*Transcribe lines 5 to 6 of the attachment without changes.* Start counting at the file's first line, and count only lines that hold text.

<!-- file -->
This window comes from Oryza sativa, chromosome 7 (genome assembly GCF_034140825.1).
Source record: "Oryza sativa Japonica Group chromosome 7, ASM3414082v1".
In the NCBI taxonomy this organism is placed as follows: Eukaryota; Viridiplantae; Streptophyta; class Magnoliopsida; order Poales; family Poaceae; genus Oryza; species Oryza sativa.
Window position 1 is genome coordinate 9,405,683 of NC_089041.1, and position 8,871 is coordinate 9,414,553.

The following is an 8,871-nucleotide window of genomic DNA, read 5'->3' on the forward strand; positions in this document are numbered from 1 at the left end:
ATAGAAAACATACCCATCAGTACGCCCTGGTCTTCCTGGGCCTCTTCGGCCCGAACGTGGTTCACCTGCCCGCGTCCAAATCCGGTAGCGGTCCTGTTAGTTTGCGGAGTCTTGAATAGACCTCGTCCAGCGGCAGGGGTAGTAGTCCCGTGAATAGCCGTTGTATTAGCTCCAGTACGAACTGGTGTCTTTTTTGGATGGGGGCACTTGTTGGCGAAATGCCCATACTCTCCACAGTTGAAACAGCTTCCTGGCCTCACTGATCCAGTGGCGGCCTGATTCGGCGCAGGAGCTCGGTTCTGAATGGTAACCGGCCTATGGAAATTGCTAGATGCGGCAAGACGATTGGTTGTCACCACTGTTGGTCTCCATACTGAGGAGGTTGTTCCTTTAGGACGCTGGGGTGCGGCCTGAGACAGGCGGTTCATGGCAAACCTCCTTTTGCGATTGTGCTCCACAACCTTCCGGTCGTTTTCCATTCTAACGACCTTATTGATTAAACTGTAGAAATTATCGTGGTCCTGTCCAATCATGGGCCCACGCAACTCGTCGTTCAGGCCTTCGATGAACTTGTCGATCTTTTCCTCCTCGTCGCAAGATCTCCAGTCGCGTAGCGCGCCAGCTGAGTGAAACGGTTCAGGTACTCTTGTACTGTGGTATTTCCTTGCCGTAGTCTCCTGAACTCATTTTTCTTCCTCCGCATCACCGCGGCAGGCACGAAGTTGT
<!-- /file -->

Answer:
The following is an 8,871-nucleotide window of genomic DNA, read 5'->3' on the forward strand; positions in this document are numbered from 1 at the left end:
ATAGAAAACATACCCATCAGTACGCCCTGGTCTTCCTGGGCCTCTTCGGCCCGAACGTGGTTCACCTGCCCGCGTCCAAATCCGGTAGCGGTCCTGTTAGTTTGCGGAGTCTTGAATAGACCTCGTCCAGCGGCAGGGGTAGTAGTCCCGTGAATAGCCGTTGTATTAGCTCCAGTACGAACTGGTGTCTTTTTTGGATGGGGGCACTTGTTGGCGAAATGCCCATACTCTCCACAGTTGAAACAGCTTCCTGGCCTCACTGATCCAGTGGCGGCCTGATTCGGCGCAGGAGCTCGGTTCTGAATGGTAACCGGCCTATGGAAATTGCTAGATGCGGCAAGACGATTGGTTGTCACCACTGTTGGTCTCCATACTGAGGAGGTTGTTCCTTTAGGACGCTGGGGTGCGGCCTGAGACAGGCGGTTCATGGCAAACCTCCTTTTGCGATTGTGCTCCACAACCTTCCGGTCGTTTTCCATTCTAACGACCTTATTGATTAAACTGTAGAAATTATCGTGGTCCTGTCCAATCATGGGCCCACGCAACTCGTCGTTCAGGCCTTCGATGAACTTGTCGATCTTTTCCTCCTCGTCGCAAGATCTCCAGTCGCGTAGCGCGCCAGCTGAGTGAAACGGTTCAGGTACTCTTGTACTGTGGTATTTCCTTGCCGTAGTCTCCTGAACTCATTTTTCTTCCTCCGCATCACCGCGGCAGGCACGAAGTTGT